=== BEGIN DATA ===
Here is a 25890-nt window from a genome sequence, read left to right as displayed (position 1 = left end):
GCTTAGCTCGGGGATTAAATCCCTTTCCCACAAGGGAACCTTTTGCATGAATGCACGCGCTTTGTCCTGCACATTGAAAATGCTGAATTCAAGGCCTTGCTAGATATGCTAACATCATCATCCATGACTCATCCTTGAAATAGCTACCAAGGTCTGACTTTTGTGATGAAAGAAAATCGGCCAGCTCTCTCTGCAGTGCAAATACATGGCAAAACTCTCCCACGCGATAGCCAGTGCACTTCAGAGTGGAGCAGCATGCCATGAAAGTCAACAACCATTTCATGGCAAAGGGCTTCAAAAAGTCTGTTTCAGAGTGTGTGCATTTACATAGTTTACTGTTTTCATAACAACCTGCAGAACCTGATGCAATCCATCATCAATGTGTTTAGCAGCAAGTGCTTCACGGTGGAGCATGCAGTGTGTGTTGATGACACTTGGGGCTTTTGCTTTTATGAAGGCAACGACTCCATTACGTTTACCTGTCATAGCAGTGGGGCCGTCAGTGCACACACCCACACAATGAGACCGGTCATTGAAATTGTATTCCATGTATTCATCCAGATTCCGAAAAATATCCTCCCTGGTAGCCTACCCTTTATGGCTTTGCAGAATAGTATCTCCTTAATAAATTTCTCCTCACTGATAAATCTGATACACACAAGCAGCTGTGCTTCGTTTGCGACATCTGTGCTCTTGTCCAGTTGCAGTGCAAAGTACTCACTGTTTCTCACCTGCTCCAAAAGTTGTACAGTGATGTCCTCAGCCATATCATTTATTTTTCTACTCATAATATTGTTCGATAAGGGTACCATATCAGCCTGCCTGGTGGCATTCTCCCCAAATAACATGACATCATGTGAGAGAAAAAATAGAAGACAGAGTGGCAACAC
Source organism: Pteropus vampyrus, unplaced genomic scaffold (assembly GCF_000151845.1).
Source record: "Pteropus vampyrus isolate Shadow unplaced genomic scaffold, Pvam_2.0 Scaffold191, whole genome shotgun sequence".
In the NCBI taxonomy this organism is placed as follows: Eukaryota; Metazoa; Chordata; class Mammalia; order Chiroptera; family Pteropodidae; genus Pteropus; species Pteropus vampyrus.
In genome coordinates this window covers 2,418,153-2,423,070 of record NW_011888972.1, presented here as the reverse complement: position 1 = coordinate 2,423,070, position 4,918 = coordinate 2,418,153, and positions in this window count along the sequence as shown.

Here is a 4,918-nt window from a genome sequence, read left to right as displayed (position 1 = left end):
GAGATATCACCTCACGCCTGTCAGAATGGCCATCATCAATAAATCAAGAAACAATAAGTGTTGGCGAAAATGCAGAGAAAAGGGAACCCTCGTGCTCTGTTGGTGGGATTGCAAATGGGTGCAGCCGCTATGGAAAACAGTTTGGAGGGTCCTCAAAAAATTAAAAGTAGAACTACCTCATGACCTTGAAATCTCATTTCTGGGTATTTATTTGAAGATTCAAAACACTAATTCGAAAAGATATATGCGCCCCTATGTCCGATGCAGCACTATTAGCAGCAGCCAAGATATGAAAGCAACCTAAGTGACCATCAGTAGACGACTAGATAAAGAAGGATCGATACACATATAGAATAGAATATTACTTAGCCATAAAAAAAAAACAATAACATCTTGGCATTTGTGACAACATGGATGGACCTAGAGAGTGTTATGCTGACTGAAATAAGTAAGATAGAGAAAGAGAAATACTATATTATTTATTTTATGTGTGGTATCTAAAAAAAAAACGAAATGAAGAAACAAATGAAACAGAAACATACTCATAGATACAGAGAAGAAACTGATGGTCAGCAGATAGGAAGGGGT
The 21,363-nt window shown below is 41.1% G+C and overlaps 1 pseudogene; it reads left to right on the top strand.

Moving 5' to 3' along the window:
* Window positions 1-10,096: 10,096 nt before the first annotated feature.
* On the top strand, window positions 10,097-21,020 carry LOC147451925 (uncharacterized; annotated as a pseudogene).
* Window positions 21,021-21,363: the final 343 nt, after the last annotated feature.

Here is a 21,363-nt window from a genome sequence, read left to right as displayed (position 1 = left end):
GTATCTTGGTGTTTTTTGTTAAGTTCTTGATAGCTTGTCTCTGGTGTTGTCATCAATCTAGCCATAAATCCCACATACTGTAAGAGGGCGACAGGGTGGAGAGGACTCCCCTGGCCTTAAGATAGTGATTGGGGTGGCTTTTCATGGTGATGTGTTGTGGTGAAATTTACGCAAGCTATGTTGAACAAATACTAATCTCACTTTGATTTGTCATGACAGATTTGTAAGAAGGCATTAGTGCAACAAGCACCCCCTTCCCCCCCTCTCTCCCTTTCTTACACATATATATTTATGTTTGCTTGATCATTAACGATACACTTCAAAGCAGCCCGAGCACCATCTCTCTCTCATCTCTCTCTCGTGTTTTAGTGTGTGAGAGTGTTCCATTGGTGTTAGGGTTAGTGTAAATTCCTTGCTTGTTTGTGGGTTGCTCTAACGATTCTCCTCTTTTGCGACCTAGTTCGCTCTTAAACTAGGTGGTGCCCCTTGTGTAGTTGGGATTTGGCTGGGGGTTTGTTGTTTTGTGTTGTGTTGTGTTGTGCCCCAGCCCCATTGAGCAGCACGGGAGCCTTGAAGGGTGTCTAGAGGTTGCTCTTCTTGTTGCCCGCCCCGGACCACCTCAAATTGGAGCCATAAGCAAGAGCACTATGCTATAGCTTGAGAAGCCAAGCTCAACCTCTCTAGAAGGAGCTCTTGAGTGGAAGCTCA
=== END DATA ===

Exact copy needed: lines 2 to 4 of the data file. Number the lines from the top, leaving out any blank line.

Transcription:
GCTTAGCTCGGGGATTAAATCCCTTTCCCACAAGGGAACCTTTTGCATGAATGCACGCGCTTTGTCCTGCACATTGAAAATGCTGAATTCAAGGCCTTGCTAGATATGCTAACATCATCATCCATGACTCATCCTTGAAATAGCTACCAAGGTCTGACTTTTGTGATGAAAGAAAATCGGCCAGCTCTCTCTGCAGTGCAAATACATGGCAAAACTCTCCCACGCGATAGCCAGTGCACTTCAGAGTGGAGCAGCATGCCATGAAAGTCAACAACCATTTCATGGCAAAGGGCTTCAAAAAGTCTGTTTCAGAGTGTGTGCATTTACATAGTTTACTGTTTTCATAACAACCTGCAGAACCTGATGCAATCCATCATCAATGTGTTTAGCAGCAAGTGCTTCACGGTGGAGCATGCAGTGTGTGTTGATGACACTTGGGGCTTTTGCTTTTATGAAGGCAACGACTCCATTACGTTTACCTGTCATAGCAGTGGGGCCGTCAGTGCACACACCCACACAATGAGACCGGTCATTGAAATTGTATTCCATGTATTCATCCAGATTCCGAAAAATATCCTCCCTGGTAGCCTACCCTTTATGGCTTTGCAGAATAGTATCTCCTTAATAAATTTCTCCTCACTGATAAATCTGATACACACAAGCAGCTGTGCTTCGTTTGCGACATCTGTGCTCTTGTCCAGTTGCAGTGCAAAGTACTCACTGTTTCTCACCTGCTCCAAAAGTTGTACAGTGATGTCCTCAGCCATATCATTTATTTTTCTACTCATAATATTGTTCGATAAGGGTACCATATCAGCCTGCCTGGTGGCATTCTCCCCAAATAACATGACATCATGTGAGAGAAAAAATAGAAGACAGAGTGGCAACAC
Source organism: Pteropus vampyrus, unplaced genomic scaffold (assembly GCF_000151845.1).
Source record: "Pteropus vampyrus isolate Shadow unplaced genomic scaffold, Pvam_2.0 Scaffold191, whole genome shotgun sequence".